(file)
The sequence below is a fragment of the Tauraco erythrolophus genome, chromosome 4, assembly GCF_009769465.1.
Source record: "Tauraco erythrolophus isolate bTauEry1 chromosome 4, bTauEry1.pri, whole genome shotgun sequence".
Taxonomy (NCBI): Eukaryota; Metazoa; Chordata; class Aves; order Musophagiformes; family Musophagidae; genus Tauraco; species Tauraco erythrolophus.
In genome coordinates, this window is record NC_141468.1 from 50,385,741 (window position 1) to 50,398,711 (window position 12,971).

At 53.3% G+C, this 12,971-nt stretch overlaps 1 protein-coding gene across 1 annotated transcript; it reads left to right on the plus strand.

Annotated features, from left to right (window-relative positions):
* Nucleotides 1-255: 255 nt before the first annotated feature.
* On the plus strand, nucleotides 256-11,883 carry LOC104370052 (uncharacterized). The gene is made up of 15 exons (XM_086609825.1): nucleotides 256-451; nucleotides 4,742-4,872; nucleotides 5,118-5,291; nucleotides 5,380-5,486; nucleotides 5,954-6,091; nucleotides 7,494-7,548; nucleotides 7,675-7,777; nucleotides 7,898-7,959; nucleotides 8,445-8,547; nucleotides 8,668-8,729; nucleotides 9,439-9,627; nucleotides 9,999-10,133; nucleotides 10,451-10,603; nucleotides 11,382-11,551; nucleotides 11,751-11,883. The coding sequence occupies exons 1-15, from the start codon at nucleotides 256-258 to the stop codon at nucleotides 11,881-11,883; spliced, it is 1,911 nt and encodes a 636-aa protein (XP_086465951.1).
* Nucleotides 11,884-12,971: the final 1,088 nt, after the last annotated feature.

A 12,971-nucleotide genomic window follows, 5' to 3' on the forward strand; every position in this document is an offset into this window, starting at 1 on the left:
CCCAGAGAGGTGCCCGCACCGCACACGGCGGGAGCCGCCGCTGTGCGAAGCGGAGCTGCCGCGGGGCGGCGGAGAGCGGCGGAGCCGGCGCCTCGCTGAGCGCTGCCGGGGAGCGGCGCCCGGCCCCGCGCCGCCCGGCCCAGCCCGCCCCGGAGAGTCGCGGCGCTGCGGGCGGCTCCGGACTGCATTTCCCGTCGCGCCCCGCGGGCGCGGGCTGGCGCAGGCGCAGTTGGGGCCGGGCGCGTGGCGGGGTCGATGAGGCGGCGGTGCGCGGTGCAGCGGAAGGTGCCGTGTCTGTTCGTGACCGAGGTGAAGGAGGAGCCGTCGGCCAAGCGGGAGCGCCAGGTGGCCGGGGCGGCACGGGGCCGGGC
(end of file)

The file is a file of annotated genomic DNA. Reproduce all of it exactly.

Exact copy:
The sequence below is a fragment of the Tauraco erythrolophus genome, chromosome 4, assembly GCF_009769465.1.
Source record: "Tauraco erythrolophus isolate bTauEry1 chromosome 4, bTauEry1.pri, whole genome shotgun sequence".
Taxonomy (NCBI): Eukaryota; Metazoa; Chordata; class Aves; order Musophagiformes; family Musophagidae; genus Tauraco; species Tauraco erythrolophus.
In genome coordinates, this window is record NC_141468.1 from 50,385,741 (window position 1) to 50,398,711 (window position 12,971).

At 53.3% G+C, this 12,971-nt stretch overlaps 1 protein-coding gene across 1 annotated transcript; it reads left to right on the plus strand.

Annotated features, from left to right (window-relative positions):
* Nucleotides 1-255: 255 nt before the first annotated feature.
* On the plus strand, nucleotides 256-11,883 carry LOC104370052 (uncharacterized). The gene is made up of 15 exons (XM_086609825.1): nucleotides 256-451; nucleotides 4,742-4,872; nucleotides 5,118-5,291; nucleotides 5,380-5,486; nucleotides 5,954-6,091; nucleotides 7,494-7,548; nucleotides 7,675-7,777; nucleotides 7,898-7,959; nucleotides 8,445-8,547; nucleotides 8,668-8,729; nucleotides 9,439-9,627; nucleotides 9,999-10,133; nucleotides 10,451-10,603; nucleotides 11,382-11,551; nucleotides 11,751-11,883. The coding sequence occupies exons 1-15, from the start codon at nucleotides 256-258 to the stop codon at nucleotides 11,881-11,883; spliced, it is 1,911 nt and encodes a 636-aa protein (XP_086465951.1).
* Nucleotides 11,884-12,971: the final 1,088 nt, after the last annotated feature.

A 12,971-nucleotide genomic window follows, 5' to 3' on the forward strand; every position in this document is an offset into this window, starting at 1 on the left:
CCCAGAGAGGTGCCCGCACCGCACACGGCGGGAGCCGCCGCTGTGCGAAGCGGAGCTGCCGCGGGGCGGCGGAGAGCGGCGGAGCCGGCGCCTCGCTGAGCGCTGCCGGGGAGCGGCGCCCGGCCCCGCGCCGCCCGGCCCAGCCCGCCCCGGAGAGTCGCGGCGCTGCGGGCGGCTCCGGACTGCATTTCCCGTCGCGCCCCGCGGGCGCGGGCTGGCGCAGGCGCAGTTGGGGCCGGGCGCGTGGCGGGGTCGATGAGGCGGCGGTGCGCGGTGCAGCGGAAGGTGCCGTGTCTGTTCGTGACCGAGGTGAAGGAGGAGCCGTCGGCCAAGCGGGAGCGCCAGGTGGCCGGGGCGGCACGGGGCCGGGC